Doctor insights on:
Alcoholism Affect Chemotherapy Breast Cancer
In many ways: Alcohol, in excess, can adversely effect every organ in the body, except the kidneys. Chemotherapy can be quite damaging to the organs as well and may interfere with how the various drugs are metabolized and broken down by the liver. I suggest that you check out: www.Aa.Org. Good luck. ...Read moreSee 1 more doctor answer
Visibly, it is continuing to drink in ways that are "out of control" despite negative consequences.It is a metabolic disorder where alcohol is not processed normally. Over time tolerance develops, (it takes more to get the desired effect). In later stages there are often withdrawal symptoms when you stop, but not always. Many relapse after abstaining for a while, esp. ...Read more
Is tamoxifen safe and can I take it? I am a 67-year-old white female living alone. Last year i had early catch stage-1 breast cancer. I next had a lumpectomy and only one treatment of chemotherapy. I was scheduled for four treatments. The side affects
If : If your breast cancer was estrogen receptor-negative then you will not benefit from hormonal adjuvant therapy like tamoxifen (actually women who are past their menopause should be on Arimidex not tamoxifen) either way you will not benefit from those since your mass is estrogen receptor negative. At 67 you should probably still get radiation as you still have a long life ahead of you...Especially with stage 1 cancer. You have to discuss these options with a breast surgeon... ...Read moreSee 2 more doctor answers
It depends: Chemo treats the whole body to kill cancer cells that may have escaped from the breast tumor. Sometimes chemo is used to shrink the breast tumor before surgery (neoadjuvant chemotherapy). Breast cancers that respond best to chemotherapy are those with a high ki-67 (proliferation rate), er negative, and/or her2 positive. ...Read moreSee 2 more doctor answers
Many diff regimens: There are many different regimens utilizing multiple drugs and ranging 3-6 months. Common drugs are anthracyclines, taxanes, and Cytoxan in various combinations - acx4, tcx4(or 6), tac x 6, acx4 ->tx4, dose dense ac->t, weekly taxol. Other options/drugs can also be considered in the metastatic setting. A patient should seek a medical oncologist experience in breast to rec the best regimen. ...Read moreSee 1 more doctor answer
Maybe: As with most other cancers, it depends on many factors but it would be safe to say that in certain situations, chemo is an integral part of the treatment for breast cancer. You need to talk to an oncogist about it. The goals of therapy should justify the potential toxicity. Best regards. ...Read moreSee 1 more doctor answer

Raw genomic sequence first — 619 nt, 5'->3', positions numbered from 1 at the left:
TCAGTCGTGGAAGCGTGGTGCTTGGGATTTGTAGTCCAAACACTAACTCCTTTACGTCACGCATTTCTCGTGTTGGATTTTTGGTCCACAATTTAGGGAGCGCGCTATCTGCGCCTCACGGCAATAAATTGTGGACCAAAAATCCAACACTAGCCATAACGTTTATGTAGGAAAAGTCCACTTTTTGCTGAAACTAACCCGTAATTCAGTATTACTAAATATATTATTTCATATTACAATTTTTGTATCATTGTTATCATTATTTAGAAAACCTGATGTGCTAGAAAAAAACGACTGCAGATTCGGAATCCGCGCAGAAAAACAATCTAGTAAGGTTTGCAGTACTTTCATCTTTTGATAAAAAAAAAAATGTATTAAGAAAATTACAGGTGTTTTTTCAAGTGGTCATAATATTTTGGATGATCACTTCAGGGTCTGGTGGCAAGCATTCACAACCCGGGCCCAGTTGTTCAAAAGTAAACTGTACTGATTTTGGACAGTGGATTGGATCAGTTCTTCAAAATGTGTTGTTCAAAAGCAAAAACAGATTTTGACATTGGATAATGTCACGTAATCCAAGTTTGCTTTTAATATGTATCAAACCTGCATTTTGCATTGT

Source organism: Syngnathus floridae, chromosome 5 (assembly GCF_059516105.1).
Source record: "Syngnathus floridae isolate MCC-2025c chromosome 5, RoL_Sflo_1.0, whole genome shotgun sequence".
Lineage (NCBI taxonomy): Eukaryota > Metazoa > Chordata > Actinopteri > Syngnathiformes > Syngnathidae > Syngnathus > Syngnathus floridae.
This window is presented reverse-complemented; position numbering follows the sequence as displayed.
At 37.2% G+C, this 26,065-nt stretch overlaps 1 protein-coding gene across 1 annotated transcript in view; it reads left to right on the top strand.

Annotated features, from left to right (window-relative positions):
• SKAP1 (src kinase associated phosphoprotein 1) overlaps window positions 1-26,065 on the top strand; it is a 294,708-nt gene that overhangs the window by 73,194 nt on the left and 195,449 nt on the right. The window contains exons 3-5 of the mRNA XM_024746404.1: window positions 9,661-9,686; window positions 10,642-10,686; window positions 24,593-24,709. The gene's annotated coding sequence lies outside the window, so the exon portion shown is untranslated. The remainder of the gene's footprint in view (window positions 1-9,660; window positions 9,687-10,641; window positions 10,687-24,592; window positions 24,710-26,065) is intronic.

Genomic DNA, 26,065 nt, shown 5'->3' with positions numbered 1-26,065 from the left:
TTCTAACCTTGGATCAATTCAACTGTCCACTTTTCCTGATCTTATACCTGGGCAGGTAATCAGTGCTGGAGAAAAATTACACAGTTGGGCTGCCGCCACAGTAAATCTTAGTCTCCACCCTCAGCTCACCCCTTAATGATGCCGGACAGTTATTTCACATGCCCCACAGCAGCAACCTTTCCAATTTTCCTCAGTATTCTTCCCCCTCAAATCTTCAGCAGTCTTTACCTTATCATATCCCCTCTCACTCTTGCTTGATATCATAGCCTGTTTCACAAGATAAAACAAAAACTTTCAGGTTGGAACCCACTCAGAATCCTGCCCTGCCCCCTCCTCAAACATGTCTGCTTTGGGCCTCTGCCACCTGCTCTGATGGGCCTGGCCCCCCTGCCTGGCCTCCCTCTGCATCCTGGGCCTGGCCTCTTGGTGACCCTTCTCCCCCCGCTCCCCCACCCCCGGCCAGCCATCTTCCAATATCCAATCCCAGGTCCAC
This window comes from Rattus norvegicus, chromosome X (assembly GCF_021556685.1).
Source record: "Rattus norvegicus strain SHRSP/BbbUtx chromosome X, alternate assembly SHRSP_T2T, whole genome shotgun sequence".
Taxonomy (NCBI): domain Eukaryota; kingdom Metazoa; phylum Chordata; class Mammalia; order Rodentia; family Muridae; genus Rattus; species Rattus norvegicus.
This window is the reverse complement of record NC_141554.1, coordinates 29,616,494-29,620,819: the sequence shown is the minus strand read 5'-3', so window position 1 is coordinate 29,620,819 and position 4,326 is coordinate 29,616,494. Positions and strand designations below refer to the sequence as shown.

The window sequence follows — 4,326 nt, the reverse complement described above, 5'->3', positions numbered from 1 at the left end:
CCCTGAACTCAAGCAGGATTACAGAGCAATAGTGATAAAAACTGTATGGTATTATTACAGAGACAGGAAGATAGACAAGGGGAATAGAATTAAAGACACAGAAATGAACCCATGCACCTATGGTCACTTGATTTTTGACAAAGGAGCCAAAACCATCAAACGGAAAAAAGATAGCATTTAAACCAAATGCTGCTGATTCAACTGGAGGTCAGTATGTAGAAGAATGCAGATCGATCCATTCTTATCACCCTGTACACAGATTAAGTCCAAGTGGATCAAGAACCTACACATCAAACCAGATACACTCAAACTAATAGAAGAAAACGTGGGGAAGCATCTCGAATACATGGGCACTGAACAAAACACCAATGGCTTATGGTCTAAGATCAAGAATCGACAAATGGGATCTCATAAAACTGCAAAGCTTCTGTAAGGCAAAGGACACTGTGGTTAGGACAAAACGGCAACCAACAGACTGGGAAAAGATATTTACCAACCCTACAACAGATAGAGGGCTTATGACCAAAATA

Very!: TAC stands for Taxotere, Adriamycin, and Cyclophosphamide. It is one of the strongest regimens for treating breast cancer, and some would say too strong. Depending on the type of breast cancer you have, or the stage, you might be able to receive a gentler regimen. If you want to know more, get a second opinion. ...Read more
It depends: There are several chemotherapy options for stage 2a breast cancer. Characteristics of the patient and the cancer are required to make a decision on the type of chemotherapy (and whether chemotherapy is even necessary). Chemotherapy would be anywhere from about 8 weeks to a year (herceptin-or trastuzumab treatment, if recommended, requires a year of treatment). ...Read moreSee 1 more doctor answer
It depends: It depends on the type of breast cancer. If positive for estrogen and/or Progesterone receptors ("er" and "pr") there are other options, though in some cases it may not be as good as taking these meds in conjunction with chemo. If stage 4 breast cancer, there are many clinical trials. Again, it depends on the cancer stage, and the markers er/pr, and her2 from the cancer specimen. ...Read moreSee 1 more doctor answer
I'm just wondering, if you opt out for chemotherapy for breast cancer what is the process you go through?
Not sure if 'opt: Out' means 'refuse' or 'decide to stop'. Either is a serious decision that requires discussion with 1 or more medical oncologists. The 'oncotype' process defines benefit and risk of chemo in some. However, depending on many factors (size, nodal status, receptors), the consequences vary. Perfect for second or third opinion. ...Read more
Very effective: Chemo initially started with combinations like CMF and then changed to combinations of antibody plus chemo such as taxol plus Herceptin. These drugs alone and in combination best used as a neoadjuvant prior to surgical resection or when at high risk in the adjuvant setting to prevent recurrence. Once metastasis happens, there can be chemo control but cure is rare. ...Read more
The breast is both a male and female organ. However its main function is in the delivery of milk to the newborn. Breast cancer occurs 95% of the time in women and 5% of the time in men. It is treated the same regardless of which sex it appears in. It comes in two forms invasive and non-invasive; distinction is important as ...Read more
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